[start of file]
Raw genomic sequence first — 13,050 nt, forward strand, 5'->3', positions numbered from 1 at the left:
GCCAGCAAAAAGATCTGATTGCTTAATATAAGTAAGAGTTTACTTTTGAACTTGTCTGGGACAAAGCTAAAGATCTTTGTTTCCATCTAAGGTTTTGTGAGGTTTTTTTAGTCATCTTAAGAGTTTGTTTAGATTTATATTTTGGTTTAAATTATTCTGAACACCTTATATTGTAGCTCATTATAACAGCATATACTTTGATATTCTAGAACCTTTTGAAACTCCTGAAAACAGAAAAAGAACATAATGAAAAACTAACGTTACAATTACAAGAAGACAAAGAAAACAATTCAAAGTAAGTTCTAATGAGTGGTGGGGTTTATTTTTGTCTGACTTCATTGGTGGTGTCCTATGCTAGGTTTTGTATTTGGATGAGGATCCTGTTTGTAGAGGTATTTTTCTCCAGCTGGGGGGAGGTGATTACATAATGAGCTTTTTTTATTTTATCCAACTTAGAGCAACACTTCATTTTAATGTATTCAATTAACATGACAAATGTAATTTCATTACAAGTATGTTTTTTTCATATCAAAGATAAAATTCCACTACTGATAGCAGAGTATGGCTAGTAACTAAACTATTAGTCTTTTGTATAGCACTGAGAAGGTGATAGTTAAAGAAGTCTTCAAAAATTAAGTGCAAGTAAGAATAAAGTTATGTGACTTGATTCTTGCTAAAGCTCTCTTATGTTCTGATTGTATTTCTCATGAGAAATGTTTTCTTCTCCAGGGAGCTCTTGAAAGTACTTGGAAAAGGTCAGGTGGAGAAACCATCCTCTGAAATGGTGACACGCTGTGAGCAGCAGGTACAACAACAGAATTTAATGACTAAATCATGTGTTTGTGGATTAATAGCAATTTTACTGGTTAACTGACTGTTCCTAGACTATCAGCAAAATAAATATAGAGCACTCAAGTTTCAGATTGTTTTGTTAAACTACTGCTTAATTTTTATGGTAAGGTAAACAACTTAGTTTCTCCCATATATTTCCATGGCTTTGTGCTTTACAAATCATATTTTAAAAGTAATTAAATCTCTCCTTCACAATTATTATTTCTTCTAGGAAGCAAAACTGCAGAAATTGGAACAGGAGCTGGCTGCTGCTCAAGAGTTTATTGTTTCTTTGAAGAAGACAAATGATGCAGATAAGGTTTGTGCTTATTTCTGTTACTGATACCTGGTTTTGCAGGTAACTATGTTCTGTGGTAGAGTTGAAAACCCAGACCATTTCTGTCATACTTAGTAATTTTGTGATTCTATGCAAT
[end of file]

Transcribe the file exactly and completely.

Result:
Raw genomic sequence first — 13,050 nt, forward strand, 5'->3', positions numbered from 1 at the left:
GCCAGCAAAAAGATCTGATTGCTTAATATAAGTAAGAGTTTACTTTTGAACTTGTCTGGGACAAAGCTAAAGATCTTTGTTTCCATCTAAGGTTTTGTGAGGTTTTTTTAGTCATCTTAAGAGTTTGTTTAGATTTATATTTTGGTTTAAATTATTCTGAACACCTTATATTGTAGCTCATTATAACAGCATATACTTTGATATTCTAGAACCTTTTGAAACTCCTGAAAACAGAAAAAGAACATAATGAAAAACTAACGTTACAATTACAAGAAGACAAAGAAAACAATTCAAAGTAAGTTCTAATGAGTGGTGGGGTTTATTTTTGTCTGACTTCATTGGTGGTGTCCTATGCTAGGTTTTGTATTTGGATGAGGATCCTGTTTGTAGAGGTATTTTTCTCCAGCTGGGGGGAGGTGATTACATAATGAGCTTTTTTTATTTTATCCAACTTAGAGCAACACTTCATTTTAATGTATTCAATTAACATGACAAATGTAATTTCATTACAAGTATGTTTTTTTCATATCAAAGATAAAATTCCACTACTGATAGCAGAGTATGGCTAGTAACTAAACTATTAGTCTTTTGTATAGCACTGAGAAGGTGATAGTTAAAGAAGTCTTCAAAAATTAAGTGCAAGTAAGAATAAAGTTATGTGACTTGATTCTTGCTAAAGCTCTCTTATGTTCTGATTGTATTTCTCATGAGAAATGTTTTCTTCTCCAGGGAGCTCTTGAAAGTACTTGGAAAAGGTCAGGTGGAGAAACCATCCTCTGAAATGGTGACACGCTGTGAGCAGCAGGTACAACAACAGAATTTAATGACTAAATCATGTGTTTGTGGATTAATAGCAATTTTACTGGTTAACTGACTGTTCCTAGACTATCAGCAAAATAAATATAGAGCACTCAAGTTTCAGATTGTTTTGTTAAACTACTGCTTAATTTTTATGGTAAGGTAAACAACTTAGTTTCTCCCATATATTTCCATGGCTTTGTGCTTTACAAATCATATTTTAAAAGTAATTAAATCTCTCCTTCACAATTATTATTTCTTCTAGGAAGCAAAACTGCAGAAATTGGAACAGGAGCTGGCTGCTGCTCAAGAGTTTATTGTTTCTTTGAAGAAGACAAATGATGCAGATAAGGTTTGTGCTTATTTCTGTTACTGATACCTGGTTTTGCAGGTAACTATGTTCTGTGGTAGAGTTGAAAACCCAGACCATTTCTGTCATACTTAGTAATTTTGTGATTCTATGCAAT